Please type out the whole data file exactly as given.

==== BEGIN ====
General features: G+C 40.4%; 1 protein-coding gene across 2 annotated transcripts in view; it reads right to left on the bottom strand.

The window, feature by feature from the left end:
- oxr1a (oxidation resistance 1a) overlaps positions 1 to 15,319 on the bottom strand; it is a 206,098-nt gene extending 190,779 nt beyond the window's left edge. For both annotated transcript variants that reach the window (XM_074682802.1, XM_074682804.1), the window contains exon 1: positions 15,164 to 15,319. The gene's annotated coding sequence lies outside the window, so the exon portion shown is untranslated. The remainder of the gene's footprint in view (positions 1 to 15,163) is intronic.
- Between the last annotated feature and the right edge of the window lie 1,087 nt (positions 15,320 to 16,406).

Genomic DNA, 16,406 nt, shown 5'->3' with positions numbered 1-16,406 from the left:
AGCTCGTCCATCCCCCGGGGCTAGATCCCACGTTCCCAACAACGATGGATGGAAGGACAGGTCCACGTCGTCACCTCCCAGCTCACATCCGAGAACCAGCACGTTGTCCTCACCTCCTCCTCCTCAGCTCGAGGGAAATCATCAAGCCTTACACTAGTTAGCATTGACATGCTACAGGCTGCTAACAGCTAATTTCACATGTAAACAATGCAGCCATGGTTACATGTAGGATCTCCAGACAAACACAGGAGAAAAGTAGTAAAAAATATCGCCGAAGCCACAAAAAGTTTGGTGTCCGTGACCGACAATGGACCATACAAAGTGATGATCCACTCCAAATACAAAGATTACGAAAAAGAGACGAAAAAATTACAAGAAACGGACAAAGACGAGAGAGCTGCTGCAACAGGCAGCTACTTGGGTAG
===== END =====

General features: G+C 40.4%; 1 protein-coding gene across 2 annotated transcripts in view; it reads right to left on the bottom strand.

The window, feature by feature from the left end:
- oxr1a (oxidation resistance 1a) overlaps positions 1 to 15,319 on the bottom strand; it is a 206,098-nt gene extending 190,779 nt beyond the window's left edge. For both annotated transcript variants that reach the window (XM_074682802.1, XM_074682804.1), the window contains exon 1: positions 15,164 to 15,319. The gene's annotated coding sequence lies outside the window, so the exon portion shown is untranslated. The remainder of the gene's footprint in view (positions 1 to 15,163) is intronic.
- Between the last annotated feature and the right edge of the window lie 1,087 nt (positions 15,320 to 16,406).

Genomic DNA, 16,406 nt, shown 5'->3' with positions numbered 1-16,406 from the left:
AGCTCGTCCATCCCCCGGGGCTAGATCCCACGTTCCCAACAACGATGGATGGAAGGACAGGTCCACGTCGTCACCTCCCAGCTCACATCCGAGAACCAGCACGTTGTCCTCACCTCCTCCTCCTCAGCTCGAGGGAAATCATCAAGCCTTACACTAGTTAGCATTGACATGCTACAGGCTGCTAACAGCTAATTTCACATGTAAACAATGCAGCCATGGTTACATGTAGGATCTCCAGACAAACACAGGAGAAAAGTAGTAAAAAATATCGCCGAAGCCACAAAAAGTTTGGTGTCCGTGACCGACAATGGACCATACAAAGTGATGATCCACTCCAAATACAAAGATTACGAAAAAGAGACGAAAAAATTACAAGAAACGGACAAAGACGAGAGAGCTGCTGCAACAGGCAGCTACTTGGGTAG